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Lookup NU author(s): Dr Rachel Gaulton
This work is licensed under a Creative Commons Attribution 4.0 International License (CC BY 4.0).
Terrestrial laser scanning (TLS) was introduced for basic forest measurements, such as tree height and diameter, in the early 2000s. Recent advances in sensor and algorithm development have allowed us to assess in situ 3D forest structure explicitly and revolutionised the way we monitor and quantify ecosystem structure and function. Here, we provide an interdisciplinary focus to explore current developments in TLS to measure and monitor forest structure. We argue that TLS data will play a critical role in understanding fundamental ecological questions about tree size and shape, allometric scaling, metabolic function and plasticity of form. Furthermore, these new developments enable new applications such as radiative transfer modelling with realistic virtual forests, monitoring of urban forests and larger scale ecosystem monitoring through long-range scanning. Finally, we discuss upscaling of TLS data through data fusion with unmanned aerial vehicles, airborne and spaceborne data, as well as the essential role of TLS in validation of spaceborne missions that monitor ecosystem structure.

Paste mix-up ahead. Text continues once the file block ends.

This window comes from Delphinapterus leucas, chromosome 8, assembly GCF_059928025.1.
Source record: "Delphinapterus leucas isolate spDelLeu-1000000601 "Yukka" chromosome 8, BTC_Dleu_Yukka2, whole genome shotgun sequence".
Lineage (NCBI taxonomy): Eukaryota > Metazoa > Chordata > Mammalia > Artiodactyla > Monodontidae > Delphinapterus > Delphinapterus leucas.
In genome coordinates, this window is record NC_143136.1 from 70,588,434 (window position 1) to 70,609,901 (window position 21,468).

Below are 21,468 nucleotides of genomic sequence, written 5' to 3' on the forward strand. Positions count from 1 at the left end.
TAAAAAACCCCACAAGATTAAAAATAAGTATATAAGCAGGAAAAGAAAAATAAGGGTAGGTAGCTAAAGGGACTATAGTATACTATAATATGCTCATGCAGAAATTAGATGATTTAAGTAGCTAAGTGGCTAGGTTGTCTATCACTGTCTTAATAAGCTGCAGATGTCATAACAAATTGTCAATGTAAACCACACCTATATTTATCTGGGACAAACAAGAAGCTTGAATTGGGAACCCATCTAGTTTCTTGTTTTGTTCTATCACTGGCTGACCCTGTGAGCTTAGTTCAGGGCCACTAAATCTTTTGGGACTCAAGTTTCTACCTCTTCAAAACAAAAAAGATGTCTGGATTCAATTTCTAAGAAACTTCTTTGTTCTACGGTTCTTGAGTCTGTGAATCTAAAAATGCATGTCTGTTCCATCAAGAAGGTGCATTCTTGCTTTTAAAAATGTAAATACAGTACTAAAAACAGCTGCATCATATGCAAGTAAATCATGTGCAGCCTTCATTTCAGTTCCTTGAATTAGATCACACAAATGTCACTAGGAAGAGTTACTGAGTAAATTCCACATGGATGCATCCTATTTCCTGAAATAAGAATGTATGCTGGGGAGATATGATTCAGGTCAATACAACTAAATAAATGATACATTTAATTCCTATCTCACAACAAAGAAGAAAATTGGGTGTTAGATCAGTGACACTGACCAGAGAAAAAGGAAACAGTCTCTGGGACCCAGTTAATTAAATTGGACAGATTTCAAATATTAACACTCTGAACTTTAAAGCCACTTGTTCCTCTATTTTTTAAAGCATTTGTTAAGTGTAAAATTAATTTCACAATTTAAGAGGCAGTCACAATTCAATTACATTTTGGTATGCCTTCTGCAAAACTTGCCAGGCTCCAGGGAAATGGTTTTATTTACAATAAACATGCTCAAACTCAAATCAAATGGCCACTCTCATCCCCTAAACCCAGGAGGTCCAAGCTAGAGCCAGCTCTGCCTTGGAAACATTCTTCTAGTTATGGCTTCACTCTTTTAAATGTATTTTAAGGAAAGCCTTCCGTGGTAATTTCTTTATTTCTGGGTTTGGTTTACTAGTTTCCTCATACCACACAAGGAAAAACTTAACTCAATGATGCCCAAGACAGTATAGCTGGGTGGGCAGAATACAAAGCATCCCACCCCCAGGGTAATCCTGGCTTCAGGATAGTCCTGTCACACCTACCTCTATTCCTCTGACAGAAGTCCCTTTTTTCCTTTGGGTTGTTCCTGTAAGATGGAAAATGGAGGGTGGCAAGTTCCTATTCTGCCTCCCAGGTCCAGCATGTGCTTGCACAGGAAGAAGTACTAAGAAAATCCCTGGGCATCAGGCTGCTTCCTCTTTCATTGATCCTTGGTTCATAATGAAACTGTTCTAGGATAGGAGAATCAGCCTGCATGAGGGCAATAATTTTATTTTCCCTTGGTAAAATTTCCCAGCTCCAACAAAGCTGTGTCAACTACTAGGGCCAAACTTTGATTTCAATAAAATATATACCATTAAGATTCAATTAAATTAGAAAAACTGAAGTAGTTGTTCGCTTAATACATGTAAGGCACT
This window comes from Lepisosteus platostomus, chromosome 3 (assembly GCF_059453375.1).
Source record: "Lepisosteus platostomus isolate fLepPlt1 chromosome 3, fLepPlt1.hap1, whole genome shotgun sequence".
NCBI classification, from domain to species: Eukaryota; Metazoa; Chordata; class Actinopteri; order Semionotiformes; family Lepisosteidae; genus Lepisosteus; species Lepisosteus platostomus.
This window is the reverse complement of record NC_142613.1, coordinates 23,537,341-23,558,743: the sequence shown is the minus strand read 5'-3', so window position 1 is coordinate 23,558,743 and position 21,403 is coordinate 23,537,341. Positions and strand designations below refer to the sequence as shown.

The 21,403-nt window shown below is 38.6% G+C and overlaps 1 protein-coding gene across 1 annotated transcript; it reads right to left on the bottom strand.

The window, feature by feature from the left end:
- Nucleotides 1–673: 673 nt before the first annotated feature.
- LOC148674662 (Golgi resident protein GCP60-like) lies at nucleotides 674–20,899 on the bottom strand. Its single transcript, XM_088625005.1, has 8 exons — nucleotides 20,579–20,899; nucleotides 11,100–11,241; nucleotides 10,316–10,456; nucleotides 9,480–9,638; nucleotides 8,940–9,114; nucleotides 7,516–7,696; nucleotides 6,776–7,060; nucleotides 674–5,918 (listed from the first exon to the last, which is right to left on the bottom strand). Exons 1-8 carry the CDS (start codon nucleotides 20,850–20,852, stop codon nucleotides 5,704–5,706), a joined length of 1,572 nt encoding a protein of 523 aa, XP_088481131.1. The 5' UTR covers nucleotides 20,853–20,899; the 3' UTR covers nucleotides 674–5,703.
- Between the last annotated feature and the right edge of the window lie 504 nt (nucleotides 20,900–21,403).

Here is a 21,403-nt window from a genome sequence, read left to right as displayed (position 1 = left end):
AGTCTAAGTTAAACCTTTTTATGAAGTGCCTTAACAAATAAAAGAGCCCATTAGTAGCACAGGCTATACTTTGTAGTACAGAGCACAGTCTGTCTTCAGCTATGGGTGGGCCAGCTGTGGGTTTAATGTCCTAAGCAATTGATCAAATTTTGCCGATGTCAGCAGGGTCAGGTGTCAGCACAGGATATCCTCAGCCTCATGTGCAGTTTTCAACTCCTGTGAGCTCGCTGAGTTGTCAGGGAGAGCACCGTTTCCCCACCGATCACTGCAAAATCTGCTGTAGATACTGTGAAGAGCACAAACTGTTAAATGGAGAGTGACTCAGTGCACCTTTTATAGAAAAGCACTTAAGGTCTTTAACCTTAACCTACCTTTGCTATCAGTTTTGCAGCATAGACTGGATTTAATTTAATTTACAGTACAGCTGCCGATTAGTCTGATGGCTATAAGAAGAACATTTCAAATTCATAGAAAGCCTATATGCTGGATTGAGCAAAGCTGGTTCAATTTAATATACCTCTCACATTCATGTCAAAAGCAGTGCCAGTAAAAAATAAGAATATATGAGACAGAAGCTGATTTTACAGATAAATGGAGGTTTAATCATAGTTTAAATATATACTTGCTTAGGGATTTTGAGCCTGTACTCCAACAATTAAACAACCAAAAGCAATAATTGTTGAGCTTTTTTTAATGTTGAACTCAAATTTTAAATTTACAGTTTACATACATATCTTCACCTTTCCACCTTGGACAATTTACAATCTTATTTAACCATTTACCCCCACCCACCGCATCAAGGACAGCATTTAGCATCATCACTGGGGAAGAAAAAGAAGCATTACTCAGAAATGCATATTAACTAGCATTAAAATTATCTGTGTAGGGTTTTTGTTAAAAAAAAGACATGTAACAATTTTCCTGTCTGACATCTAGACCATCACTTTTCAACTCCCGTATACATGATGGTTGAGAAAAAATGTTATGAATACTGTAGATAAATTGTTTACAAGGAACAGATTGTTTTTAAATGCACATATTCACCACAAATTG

Author(s): Calders K, Adams J, Armston J, Bartholomeus H, Bauwens S, Bentley LP, Chave J, Danson FM, Demol M, Disney M, Gaulton R, Moorthy SMK, Levick SR, Saarinen N, Schaaf C, Stovall A, Terryn L, Wilkes P, Verbeeck H
Publication type: Article
Publication status: Published
Journal: Remote Sensing of Environment
Print publication date: 15/12/2020
Online publication date: 25/09/2020
Acceptance date: 11/09/2020
Date deposited: 07/11/2020
ISSN (print): 0034-4257
ISSN (electronic): 1879-0704
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